You Might be Saying it Wrong

So I got the idea for this post by the abundance of “Not all those who wander are lost” tattoos I’ve seen popping up for years now. I see tattoos like that and I feel like Inigo Montoya, “You keep saying that sentence, I do not think it means what you think it means”. So, I decided to take some common misquotes and explain, either what the quote actually is, or what it actually means, because I’m sure it’s not what some of you think.

  • “I took the road less traveled…” I’m going to be quick because people should know by now, but in case you don’t go read through that poem again. The roads are exactly the same by Robert Frost’s own description. Basically what it’s actually saying is that choosing a path is useless, Frost was a pessimist.
  • Star-crossed Lovers Used to describe people who have a difficult love life ahead of them. People described Romeo and Juliet this way and they assumed it meant that these two were destined to be together but the road would be hard…actually, star-crossed means destined to die. Stop saying this about others…it’s creepy.
  • “’tis love that makes the world go ’round” Said in Alice in Wonderland by the character The Duchess, who was a vile villain, and possible child murderer. In fact she says this right after condoning the beating of her baby because the poor thing sneezed. The statement was meant sarcastically and in stark contrast to the character’s actions, not to be taken to heart.
  • “Luke, I am your father.” This is also one people should know by now. Luke accuses Vader of killing his father, because that’s what Obi Wan told him and Vader counters with, “No, I am your father.” and the whole theater died from shock.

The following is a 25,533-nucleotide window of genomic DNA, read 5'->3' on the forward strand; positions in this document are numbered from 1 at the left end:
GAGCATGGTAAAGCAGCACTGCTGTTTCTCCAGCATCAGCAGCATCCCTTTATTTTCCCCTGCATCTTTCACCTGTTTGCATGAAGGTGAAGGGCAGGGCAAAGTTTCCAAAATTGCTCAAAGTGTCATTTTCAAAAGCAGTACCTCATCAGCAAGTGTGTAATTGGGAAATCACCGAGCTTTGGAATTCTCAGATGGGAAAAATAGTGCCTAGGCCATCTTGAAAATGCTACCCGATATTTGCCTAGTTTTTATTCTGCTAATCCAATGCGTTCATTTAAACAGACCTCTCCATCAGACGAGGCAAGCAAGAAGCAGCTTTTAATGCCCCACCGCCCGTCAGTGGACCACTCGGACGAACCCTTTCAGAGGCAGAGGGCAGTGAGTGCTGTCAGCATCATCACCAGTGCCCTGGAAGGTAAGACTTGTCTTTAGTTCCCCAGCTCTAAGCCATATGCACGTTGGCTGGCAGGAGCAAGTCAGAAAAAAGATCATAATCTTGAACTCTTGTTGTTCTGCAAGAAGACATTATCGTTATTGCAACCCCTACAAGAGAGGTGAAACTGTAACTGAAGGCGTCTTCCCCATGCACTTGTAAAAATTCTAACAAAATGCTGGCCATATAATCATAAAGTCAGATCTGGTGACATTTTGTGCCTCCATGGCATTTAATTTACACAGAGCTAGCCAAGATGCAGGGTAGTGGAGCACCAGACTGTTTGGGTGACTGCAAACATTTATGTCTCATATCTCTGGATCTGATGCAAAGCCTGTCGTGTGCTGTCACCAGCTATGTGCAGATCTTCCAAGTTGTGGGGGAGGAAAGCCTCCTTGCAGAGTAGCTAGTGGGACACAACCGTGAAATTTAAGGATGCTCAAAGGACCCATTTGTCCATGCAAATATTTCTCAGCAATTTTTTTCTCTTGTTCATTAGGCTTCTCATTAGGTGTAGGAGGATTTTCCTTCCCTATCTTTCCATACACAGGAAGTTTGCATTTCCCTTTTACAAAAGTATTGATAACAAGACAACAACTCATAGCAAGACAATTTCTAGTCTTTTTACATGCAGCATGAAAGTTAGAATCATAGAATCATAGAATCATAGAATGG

• “Elementary, my dear Watson.” Never has Sherlock said this phrase in any of Doyle’s books. In fact the four words were used at the beginning of The Crooked Man, but the “…my dear Watson.” appears first and after a few lines of dialogue, Watson exclaims something and “Elementary” is the reply, but that is as close as these four words ever come to each other in the books.
  • “With great power comes great responsibility.” This has been both misquoted and misrepresented. Uncle Ben does not say this in his last lecture to Peter, during the origin story of Spiderman. Do not misunderstand, it is a quote used in the last panel of the origin story, but it is merely end narration, not spoken by any characters. Also, the actual quote is, “With great power there must also come great responsibility.”
  • “Not all those who wander are lost.” I’m not even going to lie, I could see how if you’d heard the quote out of context you might think it’s ridiculously boho and about finding your way in life or whatever, but it’s really not even a little about that. The original line appears in a poem in The Lord of the Rings that alludes to very important plot points. It actually is a description of the life of the character Aragorn, but it’s been taken out of context for so long it has lost its original meaning. I think it is also quoted in the movies…but then Gandolf was referring to a hoard of killer orcs (don’t hold me to that, it’s been a bit since I’ve seen all three movies) so…you know, not really what you thought it meant. Also, just as an after thought, I’ve seen the tattoo say “Not all who wander are lost” but that’s technically a misquote, missing the word “those” between “all” and “who”.

So there you go, tell your friends, because some of these things are very far away from what people think they mean now. Some of these are just little tidbits of knowledge though, so enjoy!

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Filed under books, geek things, misquotes, movies

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